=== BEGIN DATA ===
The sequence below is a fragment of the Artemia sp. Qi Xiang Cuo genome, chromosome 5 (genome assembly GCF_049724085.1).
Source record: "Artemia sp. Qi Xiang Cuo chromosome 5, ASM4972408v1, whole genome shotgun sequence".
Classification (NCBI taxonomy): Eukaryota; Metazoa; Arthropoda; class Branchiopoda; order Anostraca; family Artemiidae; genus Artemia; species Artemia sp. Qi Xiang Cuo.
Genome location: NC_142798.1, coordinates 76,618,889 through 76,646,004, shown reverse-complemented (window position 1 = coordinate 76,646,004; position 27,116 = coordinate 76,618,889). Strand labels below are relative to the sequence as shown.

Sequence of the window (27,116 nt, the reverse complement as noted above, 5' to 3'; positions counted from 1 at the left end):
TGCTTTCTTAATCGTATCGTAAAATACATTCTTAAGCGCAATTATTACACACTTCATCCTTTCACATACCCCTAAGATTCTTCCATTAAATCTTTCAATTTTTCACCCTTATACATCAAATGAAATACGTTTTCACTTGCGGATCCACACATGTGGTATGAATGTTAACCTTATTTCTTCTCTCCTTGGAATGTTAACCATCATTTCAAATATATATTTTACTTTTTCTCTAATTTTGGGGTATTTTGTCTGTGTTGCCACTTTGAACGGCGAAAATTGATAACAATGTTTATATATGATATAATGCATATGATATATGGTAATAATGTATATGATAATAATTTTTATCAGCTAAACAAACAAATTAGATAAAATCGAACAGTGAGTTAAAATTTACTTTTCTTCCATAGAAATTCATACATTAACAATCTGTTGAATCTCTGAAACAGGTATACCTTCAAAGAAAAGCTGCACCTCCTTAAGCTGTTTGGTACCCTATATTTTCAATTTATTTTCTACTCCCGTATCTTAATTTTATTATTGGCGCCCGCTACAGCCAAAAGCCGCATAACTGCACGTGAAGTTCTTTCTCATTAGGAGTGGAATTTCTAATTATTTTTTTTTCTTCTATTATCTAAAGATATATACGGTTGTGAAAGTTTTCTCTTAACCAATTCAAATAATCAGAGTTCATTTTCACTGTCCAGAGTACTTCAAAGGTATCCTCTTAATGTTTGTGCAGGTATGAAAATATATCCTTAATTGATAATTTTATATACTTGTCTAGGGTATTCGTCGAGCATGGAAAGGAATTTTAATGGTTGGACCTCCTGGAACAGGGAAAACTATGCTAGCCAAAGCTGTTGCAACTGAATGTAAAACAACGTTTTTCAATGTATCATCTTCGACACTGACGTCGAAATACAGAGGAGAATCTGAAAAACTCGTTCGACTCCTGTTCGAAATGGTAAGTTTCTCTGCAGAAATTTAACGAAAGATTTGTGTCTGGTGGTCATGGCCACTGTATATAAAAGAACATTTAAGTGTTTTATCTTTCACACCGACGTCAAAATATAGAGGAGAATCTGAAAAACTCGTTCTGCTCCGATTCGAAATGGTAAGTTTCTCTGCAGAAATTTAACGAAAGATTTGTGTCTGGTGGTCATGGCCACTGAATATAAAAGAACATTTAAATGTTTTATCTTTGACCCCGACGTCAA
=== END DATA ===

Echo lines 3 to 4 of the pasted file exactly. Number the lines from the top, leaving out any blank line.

Classification (NCBI taxonomy): Eukaryota; Metazoa; Arthropoda; class Branchiopoda; order Anostraca; family Artemiidae; genus Artemia; species Artemia sp. Qi Xiang Cuo.
Genome location: NC_142798.1, coordinates 76,618,889 through 76,646,004, shown reverse-complemented (window position 1 = coordinate 76,646,004; position 27,116 = coordinate 76,618,889). Strand labels below are relative to the sequence as shown.